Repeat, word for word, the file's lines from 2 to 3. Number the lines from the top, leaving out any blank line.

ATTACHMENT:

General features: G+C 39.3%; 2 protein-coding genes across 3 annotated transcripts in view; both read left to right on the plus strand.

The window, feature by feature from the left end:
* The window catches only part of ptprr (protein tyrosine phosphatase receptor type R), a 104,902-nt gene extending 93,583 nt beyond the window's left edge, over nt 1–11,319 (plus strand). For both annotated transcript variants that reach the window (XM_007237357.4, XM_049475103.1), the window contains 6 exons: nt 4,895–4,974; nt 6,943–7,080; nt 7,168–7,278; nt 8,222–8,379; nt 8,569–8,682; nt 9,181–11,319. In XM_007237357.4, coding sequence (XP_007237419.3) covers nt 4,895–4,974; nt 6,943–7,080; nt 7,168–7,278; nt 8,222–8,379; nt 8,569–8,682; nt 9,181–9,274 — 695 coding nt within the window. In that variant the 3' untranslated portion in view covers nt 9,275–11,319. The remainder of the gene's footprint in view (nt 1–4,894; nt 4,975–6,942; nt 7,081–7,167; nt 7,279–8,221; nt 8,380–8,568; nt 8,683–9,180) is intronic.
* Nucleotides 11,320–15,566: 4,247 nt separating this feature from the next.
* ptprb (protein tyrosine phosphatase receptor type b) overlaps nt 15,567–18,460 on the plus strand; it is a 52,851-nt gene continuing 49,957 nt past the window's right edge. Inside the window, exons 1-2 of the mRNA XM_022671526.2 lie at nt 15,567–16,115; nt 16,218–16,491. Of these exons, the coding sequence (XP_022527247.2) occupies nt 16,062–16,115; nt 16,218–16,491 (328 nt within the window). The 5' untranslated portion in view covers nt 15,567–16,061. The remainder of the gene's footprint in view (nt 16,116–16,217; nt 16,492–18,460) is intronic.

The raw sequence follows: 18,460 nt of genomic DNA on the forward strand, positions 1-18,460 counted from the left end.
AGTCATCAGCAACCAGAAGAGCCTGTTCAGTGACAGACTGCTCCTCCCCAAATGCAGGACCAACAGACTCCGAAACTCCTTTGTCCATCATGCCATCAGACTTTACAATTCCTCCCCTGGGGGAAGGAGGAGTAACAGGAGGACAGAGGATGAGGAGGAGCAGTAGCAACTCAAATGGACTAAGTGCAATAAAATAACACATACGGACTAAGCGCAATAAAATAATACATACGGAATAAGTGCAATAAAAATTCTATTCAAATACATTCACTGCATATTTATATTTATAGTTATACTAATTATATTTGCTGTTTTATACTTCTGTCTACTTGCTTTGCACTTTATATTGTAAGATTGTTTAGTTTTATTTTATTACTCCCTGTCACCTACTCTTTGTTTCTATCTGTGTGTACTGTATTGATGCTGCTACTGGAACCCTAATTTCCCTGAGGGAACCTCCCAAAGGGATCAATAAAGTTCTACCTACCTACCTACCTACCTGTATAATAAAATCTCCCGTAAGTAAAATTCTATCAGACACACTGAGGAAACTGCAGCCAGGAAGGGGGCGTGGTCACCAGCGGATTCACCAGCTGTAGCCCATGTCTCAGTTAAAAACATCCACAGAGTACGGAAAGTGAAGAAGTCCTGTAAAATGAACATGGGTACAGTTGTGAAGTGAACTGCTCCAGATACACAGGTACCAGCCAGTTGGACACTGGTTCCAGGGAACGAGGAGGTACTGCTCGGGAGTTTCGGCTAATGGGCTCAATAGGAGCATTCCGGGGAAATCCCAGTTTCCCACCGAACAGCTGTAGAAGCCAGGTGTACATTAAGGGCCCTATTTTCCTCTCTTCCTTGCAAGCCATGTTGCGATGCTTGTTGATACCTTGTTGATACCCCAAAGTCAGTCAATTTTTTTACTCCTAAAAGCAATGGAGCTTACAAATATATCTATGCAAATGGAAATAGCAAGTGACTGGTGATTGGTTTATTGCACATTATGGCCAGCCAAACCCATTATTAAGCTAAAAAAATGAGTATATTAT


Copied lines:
The window, feature by feature from the left end:
* The window catches only part of ptprr (protein tyrosine phosphatase receptor type R), a 104,902-nt gene extending 93,583 nt beyond the window's left edge, over nt 1–11,319 (plus strand). For both annotated transcript variants that reach the window (XM_007237357.4, XM_049475103.1), the window contains 6 exons: nt 4,895–4,974; nt 6,943–7,080; nt 7,168–7,278; nt 8,222–8,379; nt 8,569–8,682; nt 9,181–11,319. In XM_007237357.4, coding sequence (XP_007237419.3) covers nt 4,895–4,974; nt 6,943–7,080; nt 7,168–7,278; nt 8,222–8,379; nt 8,569–8,682; nt 9,181–9,274 — 695 coding nt within the window. In that variant the 3' untranslated portion in view covers nt 9,275–11,319. The remainder of the gene's footprint in view (nt 1–4,894; nt 4,975–6,942; nt 7,081–7,167; nt 7,279–8,221; nt 8,380–8,568; nt 8,683–9,180) is intronic.